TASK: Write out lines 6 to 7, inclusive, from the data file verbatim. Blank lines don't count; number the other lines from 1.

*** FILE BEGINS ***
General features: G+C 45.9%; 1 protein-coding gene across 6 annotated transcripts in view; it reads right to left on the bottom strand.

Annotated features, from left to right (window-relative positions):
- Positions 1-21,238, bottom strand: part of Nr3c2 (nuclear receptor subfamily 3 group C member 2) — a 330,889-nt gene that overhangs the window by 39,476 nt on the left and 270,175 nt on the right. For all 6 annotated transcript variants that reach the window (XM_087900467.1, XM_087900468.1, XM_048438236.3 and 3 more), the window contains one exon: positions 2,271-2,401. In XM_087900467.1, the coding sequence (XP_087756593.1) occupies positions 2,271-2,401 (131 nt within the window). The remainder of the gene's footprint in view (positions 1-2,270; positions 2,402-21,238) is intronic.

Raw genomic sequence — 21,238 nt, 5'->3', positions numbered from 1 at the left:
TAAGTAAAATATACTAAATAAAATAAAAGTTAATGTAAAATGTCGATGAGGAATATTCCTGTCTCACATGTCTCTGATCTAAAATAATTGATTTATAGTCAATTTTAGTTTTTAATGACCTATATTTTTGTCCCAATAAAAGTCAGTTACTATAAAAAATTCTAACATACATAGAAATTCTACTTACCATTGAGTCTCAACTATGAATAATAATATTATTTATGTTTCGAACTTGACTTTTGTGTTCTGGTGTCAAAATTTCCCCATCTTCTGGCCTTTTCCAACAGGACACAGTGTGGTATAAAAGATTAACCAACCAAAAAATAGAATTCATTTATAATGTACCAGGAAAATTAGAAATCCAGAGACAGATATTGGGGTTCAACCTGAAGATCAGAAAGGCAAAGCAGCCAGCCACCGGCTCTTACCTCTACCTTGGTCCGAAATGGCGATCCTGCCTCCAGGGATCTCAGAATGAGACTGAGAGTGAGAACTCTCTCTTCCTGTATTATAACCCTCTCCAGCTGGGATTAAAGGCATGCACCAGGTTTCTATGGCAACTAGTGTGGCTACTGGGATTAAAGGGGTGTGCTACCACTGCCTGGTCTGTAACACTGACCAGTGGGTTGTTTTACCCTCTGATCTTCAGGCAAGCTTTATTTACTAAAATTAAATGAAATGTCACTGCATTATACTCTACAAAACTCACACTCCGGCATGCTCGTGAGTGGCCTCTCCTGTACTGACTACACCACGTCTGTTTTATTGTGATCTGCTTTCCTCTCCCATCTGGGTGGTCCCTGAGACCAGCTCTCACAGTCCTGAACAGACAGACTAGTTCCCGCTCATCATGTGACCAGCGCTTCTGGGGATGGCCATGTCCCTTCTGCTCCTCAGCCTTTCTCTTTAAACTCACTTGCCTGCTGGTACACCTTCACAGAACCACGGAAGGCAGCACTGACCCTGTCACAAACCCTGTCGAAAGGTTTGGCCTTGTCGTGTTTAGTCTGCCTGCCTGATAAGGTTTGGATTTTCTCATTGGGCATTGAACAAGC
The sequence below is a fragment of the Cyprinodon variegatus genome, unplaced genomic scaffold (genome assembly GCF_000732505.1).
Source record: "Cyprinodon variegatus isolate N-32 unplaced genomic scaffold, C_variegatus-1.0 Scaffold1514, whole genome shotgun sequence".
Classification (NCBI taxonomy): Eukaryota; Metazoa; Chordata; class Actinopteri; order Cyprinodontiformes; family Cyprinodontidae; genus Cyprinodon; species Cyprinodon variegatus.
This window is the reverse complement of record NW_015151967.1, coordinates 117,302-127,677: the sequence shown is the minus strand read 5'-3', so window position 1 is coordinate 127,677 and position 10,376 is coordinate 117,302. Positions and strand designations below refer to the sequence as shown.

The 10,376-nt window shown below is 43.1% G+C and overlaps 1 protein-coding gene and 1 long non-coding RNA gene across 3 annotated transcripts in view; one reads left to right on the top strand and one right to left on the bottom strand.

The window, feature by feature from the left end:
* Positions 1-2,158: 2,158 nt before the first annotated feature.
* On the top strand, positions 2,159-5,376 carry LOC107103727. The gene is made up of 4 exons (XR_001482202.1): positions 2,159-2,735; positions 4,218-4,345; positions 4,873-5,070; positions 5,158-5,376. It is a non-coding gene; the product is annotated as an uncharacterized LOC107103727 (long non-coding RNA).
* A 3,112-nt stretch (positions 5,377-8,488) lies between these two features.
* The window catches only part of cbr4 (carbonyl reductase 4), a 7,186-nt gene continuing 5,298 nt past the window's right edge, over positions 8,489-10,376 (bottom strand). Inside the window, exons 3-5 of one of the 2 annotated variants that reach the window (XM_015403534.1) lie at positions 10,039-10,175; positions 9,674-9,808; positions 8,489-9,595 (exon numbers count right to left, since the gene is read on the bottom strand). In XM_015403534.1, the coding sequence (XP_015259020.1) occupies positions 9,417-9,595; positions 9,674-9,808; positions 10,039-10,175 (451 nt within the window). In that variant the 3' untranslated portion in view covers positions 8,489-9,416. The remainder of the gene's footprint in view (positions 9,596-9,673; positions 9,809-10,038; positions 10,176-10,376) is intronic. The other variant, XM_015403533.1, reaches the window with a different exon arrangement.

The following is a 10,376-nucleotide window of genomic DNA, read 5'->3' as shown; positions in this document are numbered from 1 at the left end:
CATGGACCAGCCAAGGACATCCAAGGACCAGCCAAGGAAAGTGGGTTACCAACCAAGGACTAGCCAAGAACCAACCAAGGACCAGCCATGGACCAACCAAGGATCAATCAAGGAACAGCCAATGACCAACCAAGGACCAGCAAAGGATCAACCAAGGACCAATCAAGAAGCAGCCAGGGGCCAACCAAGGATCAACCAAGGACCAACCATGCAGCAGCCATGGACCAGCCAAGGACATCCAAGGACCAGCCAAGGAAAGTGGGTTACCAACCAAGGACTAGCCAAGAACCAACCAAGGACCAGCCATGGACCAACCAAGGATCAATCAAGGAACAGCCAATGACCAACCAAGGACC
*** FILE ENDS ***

The sequence below is a fragment of the Cyprinodon variegatus genome, unplaced genomic scaffold (genome assembly GCF_000732505.1).
Source record: "Cyprinodon variegatus isolate N-32 unplaced genomic scaffold, C_variegatus-1.0 Scaffold1514, whole genome shotgun sequence".